Tue Feb 01 09:47am EST
Super Bowl Sunday is the biggest pizza delivery day of the year and two of the nation's largest chains are preparing. On Papa John's website there's no less than five references to Super Bowl XLV and the NFL. Pizza Hut's site, on the other hand, includes only a conspicuous reference to "the big game."
Flip on the TV or radio in the next few days and you'll hear a lot about the so-called "big game" or "championship football." Local car dealerships, furniture stores, electronics outlets and other advertisers will be promoting Super Bowl sales without actually saying those two words.
"Come out and save on a new HD TV before the big game."
"Need room for your championship party? Furniture Center has couches for no money down!"
"Sunday is game day in Dallas. Stock up on party supplies at Party Central."
Why do companies promote the "big game" or "championship parties" instead of saying "Super Bowl'? And why, if there are football players in the commercial, are they always for a generic non-NFL team?
As always, it all comes down to money.
Advertisers pay huge amounts of money to become an official sponsor of the NFL. In doing so, they buy the right to use league logos, game footage, branding and the trademarked phrases "Super Bowl" and "Super Sunday." Companies that don't pay the premium resort to "ambush marketing" to get around this, hence generic phrases like "big game" and the use of non-NFL jerseys and game footage.
How much does it cost to become an official sponsor? It varies depending on the product, but for big advertisers the price can be astronomical. Anheuser-Busch is reportedly paying $1.2 billion over the next six years to become the exclusive beer of the NFL. The deal doesn't give advertising exclusivity to Budweiser (you'll see commercials from Miller Lite and Coors as well), but the Anheuser-Busch ads will be the only ones that can use NFL imagery and trademarks.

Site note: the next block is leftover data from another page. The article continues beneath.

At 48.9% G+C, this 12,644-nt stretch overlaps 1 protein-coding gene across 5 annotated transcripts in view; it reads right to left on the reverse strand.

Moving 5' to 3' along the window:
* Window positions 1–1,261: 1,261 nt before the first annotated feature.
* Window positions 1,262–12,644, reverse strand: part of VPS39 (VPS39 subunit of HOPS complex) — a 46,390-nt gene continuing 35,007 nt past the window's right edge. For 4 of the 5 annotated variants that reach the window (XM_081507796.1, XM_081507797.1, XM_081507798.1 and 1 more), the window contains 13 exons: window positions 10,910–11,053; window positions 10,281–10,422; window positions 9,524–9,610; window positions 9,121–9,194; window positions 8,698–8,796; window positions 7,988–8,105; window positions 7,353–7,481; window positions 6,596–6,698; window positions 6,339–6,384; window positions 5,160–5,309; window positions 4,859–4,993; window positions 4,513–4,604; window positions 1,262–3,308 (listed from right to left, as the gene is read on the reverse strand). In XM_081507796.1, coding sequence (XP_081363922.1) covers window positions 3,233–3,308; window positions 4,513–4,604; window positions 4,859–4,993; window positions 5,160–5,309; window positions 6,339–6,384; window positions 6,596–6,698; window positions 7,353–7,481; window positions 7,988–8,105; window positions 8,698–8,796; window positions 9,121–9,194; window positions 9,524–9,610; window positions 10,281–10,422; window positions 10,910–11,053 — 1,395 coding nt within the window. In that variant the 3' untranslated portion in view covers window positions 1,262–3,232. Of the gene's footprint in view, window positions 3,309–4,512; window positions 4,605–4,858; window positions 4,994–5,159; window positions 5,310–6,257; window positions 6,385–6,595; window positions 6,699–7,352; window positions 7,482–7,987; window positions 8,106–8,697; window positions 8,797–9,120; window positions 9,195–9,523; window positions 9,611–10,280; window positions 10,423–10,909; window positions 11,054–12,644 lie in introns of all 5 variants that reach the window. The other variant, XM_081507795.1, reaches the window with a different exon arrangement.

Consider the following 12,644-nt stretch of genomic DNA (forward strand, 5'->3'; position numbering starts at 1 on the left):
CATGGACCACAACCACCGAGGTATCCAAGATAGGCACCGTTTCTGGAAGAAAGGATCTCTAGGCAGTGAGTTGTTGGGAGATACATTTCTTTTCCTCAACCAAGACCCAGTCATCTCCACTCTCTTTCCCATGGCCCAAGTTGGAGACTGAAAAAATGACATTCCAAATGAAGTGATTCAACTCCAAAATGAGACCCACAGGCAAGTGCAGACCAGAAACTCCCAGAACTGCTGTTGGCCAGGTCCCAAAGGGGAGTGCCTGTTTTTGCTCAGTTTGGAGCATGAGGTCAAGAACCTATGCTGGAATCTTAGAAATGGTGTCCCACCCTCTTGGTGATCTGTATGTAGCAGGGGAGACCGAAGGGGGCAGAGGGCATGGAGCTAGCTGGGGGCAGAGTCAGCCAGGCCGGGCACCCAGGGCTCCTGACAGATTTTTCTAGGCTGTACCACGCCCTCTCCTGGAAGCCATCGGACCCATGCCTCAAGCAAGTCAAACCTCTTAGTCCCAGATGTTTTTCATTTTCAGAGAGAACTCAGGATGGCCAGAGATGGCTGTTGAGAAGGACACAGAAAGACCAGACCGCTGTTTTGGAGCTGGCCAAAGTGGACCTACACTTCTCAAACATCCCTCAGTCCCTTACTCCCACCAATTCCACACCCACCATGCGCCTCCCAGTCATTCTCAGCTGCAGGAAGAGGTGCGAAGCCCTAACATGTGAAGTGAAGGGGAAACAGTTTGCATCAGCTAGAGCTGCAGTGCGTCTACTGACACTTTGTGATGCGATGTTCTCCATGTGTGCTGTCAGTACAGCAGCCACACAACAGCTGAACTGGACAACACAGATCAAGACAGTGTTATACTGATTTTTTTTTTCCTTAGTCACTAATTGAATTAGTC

The NFL is vigilant in protecting its copyrighted phrases. Some small, local retailers may sneak by using "Super Sunday" in an ad, but generally the league's team of lawyers is successful in finding rogue advertisers and shutting them down with a cease and desist letter.
Some companies push ambush marketing to the limits. Electronics store HH Gregg features a circular that uses the word "Super" and the roman numerals "XLV." Too close for comfort? Perhaps. It wouldn't be surprising if the retailer heard from the NFL prior to the Super -- er, big game.
Bonus: Why can blogs like Shutdown Corner refer to the Super Bowl without penalty? News organizations are protected from copyright laws.
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